If we were to measure loudness solely as a property of amplitude, then high frequency sounds, which contain high energy, would have the same value as low frequency sounds, which contain low energy. On the other hand, if we were to attempt to measure loudness solely as a property of energy, then we find that "much more acoustic energy is required in the lower frequencies to create sounds of equal loudness to those in higher frequencies" (Citation).

What function of amplitude and frequency has the best linear correlation with perceived loudness, for an average speaking or music volume? Or put another way, if we specify amplitude = frequency^k, then what value k best matches the equal-loudness curves?


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I'm not entirely well versed in the mathematics behind acoustics, but I don't think you can map a purely linear correlation with perceived loudness. There are multiple kinds of frequency functions related to loudness, and none of them are perfect but are rather based on perceptual biases.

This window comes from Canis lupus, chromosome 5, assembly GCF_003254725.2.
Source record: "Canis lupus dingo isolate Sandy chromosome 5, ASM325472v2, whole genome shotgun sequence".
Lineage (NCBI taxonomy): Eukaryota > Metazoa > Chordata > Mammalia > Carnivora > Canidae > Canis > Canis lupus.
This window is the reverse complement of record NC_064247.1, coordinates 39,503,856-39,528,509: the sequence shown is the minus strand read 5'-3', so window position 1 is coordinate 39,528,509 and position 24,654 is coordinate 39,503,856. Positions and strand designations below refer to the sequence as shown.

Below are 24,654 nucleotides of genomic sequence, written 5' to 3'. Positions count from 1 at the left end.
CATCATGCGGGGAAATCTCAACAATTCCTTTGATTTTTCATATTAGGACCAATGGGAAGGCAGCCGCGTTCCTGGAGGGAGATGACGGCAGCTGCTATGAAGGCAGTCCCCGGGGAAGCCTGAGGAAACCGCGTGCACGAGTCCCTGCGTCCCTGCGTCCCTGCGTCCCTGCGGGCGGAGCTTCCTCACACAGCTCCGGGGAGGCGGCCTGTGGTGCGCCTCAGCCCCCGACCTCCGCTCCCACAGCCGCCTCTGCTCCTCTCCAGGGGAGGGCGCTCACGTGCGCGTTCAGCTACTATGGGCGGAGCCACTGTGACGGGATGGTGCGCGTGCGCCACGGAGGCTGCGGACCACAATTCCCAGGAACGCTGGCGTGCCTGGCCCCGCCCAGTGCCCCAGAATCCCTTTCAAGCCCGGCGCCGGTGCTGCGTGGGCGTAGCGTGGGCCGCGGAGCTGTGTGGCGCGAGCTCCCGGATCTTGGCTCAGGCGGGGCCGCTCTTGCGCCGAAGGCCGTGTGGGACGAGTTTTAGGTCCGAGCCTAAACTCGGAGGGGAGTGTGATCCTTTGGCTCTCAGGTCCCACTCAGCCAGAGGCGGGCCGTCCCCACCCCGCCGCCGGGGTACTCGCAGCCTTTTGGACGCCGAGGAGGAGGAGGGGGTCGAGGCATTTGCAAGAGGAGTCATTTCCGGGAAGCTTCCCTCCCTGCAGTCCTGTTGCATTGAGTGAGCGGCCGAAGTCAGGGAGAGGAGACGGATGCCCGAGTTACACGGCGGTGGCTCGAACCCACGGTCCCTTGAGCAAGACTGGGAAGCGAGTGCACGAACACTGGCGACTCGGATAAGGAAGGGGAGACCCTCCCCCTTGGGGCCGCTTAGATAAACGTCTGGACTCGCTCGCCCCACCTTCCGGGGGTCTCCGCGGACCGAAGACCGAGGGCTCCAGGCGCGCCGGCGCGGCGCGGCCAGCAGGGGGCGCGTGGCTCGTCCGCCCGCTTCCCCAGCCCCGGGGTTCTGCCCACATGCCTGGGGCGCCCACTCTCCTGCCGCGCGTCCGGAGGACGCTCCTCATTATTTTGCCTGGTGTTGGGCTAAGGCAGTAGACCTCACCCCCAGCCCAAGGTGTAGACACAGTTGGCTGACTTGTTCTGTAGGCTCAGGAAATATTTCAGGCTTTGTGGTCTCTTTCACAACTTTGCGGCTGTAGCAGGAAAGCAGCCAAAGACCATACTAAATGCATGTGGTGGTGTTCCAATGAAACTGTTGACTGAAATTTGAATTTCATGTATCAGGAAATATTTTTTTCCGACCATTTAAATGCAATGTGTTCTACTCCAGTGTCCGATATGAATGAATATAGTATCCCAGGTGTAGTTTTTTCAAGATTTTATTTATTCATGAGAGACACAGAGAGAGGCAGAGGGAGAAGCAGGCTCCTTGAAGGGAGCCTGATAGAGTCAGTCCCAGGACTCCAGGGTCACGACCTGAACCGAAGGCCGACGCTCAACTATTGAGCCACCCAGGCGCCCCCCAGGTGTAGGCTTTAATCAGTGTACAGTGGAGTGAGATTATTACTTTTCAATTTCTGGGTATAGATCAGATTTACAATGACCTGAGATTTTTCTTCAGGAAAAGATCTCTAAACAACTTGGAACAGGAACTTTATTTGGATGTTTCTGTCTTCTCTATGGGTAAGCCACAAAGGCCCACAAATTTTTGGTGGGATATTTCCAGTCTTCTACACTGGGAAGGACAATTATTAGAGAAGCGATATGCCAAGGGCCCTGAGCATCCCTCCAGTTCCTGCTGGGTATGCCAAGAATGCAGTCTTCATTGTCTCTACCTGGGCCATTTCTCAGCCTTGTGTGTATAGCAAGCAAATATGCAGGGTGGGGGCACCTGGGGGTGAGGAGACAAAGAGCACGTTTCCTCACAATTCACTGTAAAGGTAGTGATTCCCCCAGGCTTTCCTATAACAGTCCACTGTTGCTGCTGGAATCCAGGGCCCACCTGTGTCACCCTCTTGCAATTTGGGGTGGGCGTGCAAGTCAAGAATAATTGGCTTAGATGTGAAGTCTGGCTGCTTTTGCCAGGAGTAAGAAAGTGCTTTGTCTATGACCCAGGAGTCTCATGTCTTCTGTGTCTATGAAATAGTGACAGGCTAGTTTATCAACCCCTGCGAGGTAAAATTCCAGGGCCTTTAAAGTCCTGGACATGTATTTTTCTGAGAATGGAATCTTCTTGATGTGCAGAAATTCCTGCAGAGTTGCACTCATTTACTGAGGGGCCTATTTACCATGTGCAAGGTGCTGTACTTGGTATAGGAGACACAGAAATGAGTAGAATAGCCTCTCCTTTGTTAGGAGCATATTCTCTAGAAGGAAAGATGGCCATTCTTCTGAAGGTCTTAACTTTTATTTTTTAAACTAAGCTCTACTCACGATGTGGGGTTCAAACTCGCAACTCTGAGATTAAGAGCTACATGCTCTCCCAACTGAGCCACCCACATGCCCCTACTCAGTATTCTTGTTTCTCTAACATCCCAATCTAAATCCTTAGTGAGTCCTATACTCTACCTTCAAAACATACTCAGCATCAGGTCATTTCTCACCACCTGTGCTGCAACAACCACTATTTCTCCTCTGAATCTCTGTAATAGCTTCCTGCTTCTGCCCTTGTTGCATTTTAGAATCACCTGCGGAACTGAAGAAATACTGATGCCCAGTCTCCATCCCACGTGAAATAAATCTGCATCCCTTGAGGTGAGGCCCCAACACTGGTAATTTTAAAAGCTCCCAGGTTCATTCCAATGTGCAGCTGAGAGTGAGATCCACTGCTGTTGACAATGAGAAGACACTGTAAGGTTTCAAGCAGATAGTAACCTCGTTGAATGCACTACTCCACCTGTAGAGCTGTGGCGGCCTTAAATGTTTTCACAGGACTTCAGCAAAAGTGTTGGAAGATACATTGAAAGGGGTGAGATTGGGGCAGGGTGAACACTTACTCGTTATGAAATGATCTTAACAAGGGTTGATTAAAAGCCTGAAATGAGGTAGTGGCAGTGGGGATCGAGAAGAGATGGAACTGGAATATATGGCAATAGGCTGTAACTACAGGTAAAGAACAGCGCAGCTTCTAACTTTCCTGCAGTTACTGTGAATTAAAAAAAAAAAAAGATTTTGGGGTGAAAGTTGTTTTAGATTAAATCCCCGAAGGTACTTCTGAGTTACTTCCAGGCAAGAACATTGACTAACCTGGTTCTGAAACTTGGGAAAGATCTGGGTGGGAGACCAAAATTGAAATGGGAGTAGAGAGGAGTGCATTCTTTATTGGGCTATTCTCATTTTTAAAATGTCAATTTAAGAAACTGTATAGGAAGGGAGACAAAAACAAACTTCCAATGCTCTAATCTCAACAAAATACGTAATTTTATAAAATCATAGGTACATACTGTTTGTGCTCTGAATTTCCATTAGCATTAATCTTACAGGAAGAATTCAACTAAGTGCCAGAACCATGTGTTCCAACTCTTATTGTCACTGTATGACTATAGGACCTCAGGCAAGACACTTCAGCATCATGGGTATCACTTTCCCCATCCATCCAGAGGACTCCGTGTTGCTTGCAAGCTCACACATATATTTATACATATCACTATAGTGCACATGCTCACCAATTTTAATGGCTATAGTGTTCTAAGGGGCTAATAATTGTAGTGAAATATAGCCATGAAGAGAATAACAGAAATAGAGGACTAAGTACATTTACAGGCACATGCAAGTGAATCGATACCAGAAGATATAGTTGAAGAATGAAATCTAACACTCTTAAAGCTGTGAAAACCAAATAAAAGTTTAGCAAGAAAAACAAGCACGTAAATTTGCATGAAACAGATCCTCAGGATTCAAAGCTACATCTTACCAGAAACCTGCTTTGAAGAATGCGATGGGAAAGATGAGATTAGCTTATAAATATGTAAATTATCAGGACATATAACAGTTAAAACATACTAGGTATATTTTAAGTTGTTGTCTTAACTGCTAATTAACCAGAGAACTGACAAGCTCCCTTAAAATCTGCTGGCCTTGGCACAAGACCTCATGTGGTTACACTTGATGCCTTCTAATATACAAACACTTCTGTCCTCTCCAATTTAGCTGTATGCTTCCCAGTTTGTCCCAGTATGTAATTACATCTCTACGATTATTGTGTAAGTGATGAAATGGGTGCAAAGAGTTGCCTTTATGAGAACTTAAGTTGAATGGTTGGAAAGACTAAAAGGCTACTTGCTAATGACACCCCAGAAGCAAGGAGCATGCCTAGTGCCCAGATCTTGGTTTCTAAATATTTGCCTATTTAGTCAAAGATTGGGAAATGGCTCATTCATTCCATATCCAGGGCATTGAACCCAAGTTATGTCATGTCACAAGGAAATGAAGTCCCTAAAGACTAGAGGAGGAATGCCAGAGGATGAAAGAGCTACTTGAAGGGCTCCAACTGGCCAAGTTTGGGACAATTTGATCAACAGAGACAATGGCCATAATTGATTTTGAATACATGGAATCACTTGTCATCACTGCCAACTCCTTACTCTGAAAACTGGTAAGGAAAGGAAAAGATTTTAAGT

I'd recommend giving this webpage (and the whole website really) about loudness: Loudness Explained

These guys do a really good job of explaining the current loudness standards being used for Broadcast in a variety of world regions and what the differences are in the standards between regions.

I think what you're specifically referring to may fall under the category of K-Weighting.

Many recording devices now come with K-Weighting options and many loudness meter and frequency analyzer plugins offer K-Weighting options so you can view your amplitude and/or frequency distribution based on specific weighted biases.

Again, academically I'm not well versed in the mathematics you're referring to, but I can tell you from a creative standpoint, you should always trust your ears, regardless of the math!

  • If it is K-Weighting that we're talking about, you'll find that most weighting options are NOT based on linear correlations, but something non-linear and not quite exponential either, it's more based on average human HRTFs. ¯_(ツ)_/¯ Sorry if that wasn't helpful. May 22, 2017 at 19:18

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